Food Unwrapped reveals why lard more healthy than butter

  • Lard contains healthy monounsaturated fats which can help lower cholesterol
  • It has more of these fats than butter does, potentially making it healthier
  • But some lard on sale is hydrogenated which diminishes its healthy properties

Lard has long been maligned as the unhealthiest fat to cook with – but a dietitian has revealed that it may actually be good for you.

Lard – which is made from pig fat – contains ‘good’ fats called monounsaturated fats that research has shown can help lower levels of ‘bad’ cholesterol, Jo Travers of the British Dietetic Association reveals on Monday night’s Food Unwrapped on Channel 4.

Despite outdated research linking unsaturated fats to heart disease, more recent studies reveal that in fact eating healthy unsaturated fats can improve heart health.

And it could even be better for us than butter. 

Lard is pig fat in both its rendered and unrendered forms. It is obtained from any part of the pig

Jo Travers tells co-presenter Matt Tebbutt: ‘Lard has actually quite a lot of the monounsaturated fats, and that is the heart healthy fat. 

‘Those kind of fats we actually need in our diets and it has much more in fact than butter does.’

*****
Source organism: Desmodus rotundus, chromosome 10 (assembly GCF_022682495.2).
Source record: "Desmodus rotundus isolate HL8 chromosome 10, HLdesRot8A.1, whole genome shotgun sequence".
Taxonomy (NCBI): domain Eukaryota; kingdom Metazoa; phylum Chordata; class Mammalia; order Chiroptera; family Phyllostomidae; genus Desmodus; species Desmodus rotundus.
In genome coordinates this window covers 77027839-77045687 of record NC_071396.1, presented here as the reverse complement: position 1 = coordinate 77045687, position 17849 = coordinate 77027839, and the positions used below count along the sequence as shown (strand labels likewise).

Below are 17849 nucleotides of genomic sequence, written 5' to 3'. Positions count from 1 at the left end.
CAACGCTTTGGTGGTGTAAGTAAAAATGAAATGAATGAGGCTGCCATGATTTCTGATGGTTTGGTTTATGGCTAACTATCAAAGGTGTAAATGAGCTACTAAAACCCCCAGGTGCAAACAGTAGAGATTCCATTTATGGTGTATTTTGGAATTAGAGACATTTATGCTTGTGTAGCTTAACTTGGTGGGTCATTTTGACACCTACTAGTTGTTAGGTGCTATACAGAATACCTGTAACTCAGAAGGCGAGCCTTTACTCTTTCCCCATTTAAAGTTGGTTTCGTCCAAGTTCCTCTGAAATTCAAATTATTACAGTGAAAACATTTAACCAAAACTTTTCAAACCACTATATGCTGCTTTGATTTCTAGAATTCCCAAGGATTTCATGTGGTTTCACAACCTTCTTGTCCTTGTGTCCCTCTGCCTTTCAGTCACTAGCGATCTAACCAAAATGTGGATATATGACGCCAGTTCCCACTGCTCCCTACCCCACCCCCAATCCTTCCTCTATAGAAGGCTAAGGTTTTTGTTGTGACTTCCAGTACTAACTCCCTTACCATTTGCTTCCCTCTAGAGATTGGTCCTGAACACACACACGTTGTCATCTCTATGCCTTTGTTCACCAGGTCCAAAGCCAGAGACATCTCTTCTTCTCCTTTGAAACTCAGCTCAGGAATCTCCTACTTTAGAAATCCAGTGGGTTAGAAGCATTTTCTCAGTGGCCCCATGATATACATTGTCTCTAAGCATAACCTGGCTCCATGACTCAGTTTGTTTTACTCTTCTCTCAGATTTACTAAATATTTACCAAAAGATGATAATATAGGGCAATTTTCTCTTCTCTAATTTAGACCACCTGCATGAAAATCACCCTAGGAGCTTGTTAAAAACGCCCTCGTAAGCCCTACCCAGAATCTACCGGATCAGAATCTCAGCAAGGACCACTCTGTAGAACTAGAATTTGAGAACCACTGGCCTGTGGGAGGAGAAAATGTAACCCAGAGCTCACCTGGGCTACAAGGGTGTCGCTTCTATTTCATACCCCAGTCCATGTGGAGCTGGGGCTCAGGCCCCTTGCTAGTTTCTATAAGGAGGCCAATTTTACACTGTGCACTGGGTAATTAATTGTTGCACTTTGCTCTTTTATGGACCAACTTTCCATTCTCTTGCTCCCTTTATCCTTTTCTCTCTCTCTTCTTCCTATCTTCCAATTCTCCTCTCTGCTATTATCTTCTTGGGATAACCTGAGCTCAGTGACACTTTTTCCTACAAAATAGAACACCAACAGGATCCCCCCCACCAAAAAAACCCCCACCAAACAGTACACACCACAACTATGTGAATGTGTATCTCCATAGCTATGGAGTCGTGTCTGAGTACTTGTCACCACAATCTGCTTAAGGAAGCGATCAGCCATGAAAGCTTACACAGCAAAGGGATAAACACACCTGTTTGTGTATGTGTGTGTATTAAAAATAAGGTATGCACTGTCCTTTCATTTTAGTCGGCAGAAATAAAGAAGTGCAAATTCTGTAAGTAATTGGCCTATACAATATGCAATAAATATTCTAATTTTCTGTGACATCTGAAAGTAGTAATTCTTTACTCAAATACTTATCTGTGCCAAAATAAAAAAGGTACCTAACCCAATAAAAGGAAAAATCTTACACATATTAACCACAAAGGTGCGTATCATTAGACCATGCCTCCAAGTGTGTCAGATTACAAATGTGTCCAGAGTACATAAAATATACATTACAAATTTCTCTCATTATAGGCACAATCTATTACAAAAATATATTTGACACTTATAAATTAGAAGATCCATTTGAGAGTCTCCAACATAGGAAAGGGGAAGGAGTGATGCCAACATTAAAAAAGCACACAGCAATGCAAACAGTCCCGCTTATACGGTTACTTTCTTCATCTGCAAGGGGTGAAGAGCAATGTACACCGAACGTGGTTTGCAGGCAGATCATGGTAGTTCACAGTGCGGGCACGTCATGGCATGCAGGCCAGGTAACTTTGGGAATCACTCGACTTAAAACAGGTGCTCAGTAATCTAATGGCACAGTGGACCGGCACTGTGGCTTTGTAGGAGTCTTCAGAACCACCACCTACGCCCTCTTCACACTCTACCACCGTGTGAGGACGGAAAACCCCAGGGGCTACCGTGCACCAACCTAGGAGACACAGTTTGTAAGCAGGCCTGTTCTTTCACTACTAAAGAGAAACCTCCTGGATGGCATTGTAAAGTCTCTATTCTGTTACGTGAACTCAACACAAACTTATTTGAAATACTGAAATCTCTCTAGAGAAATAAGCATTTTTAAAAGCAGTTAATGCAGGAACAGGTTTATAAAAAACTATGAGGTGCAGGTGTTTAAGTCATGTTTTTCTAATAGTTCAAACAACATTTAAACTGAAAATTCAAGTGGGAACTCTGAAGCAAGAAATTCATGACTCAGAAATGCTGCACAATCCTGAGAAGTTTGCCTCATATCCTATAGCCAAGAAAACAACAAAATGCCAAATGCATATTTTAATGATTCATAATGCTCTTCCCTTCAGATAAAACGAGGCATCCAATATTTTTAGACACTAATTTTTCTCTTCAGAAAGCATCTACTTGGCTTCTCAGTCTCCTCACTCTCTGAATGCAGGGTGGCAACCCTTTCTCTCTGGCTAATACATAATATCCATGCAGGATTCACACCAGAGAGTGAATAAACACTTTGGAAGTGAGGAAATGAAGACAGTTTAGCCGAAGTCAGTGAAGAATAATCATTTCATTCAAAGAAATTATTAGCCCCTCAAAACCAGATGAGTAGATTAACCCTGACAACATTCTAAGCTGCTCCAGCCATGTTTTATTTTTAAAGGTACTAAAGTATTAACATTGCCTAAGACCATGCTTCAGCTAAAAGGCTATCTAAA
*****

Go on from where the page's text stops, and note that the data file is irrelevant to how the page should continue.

She adds: ‘When you get down to it, there’s nothing actually wrong with including lard in your diet.’

However Jo also reveals that not all lard is created equal and hydrogenated lard can contain unhealthy trans fats. 

Lard is often used in sausages and pâtés and it is particularly favored for the preparation of pastry because of the 'flakiness' it brings to the product

Lard is often used in sausages and pâtés and it is particularly favored for the preparation of pastry because of the ‘flakiness’ it brings to the product

Is it better to use lard or butter for pastry?

Matt Tebbutt invits Claire Miller, the owner of 1940s-themed The Secret Tearoom in London, to help him test to see if butter or lard was better for making pastry with.

They discover that using lard makes a pie crust flakier, but butter gives the crust better flavour and colour.

Claire advises that bakers use half and half when making a shortcrust pastry crust for a pie. 

She says: ‘Commercially produced lard that you often get in a supermarket, the fat profiles are quite different.’

Matt warns that if lard has ‘hydrogenated’ on the label, it is best avoided.

He advises sourcing high quality lard from a farm rearing free-range pigs.

Lard has fallen out of favour with the British public, ever since research in the 1950s linked its high saturated fat content to heart disease.

It is also intensely calorific, and contains 20 per cent more calories than butter on average. 

However lard is in fact one of the richest sources of vitamin D and has 50 per cent more of the vitamin than butter, particularly if it is sourced from free-range pigs.

Series 13 of Food Unwrapped is on every Monday night on Channel 4 at 8.30pm.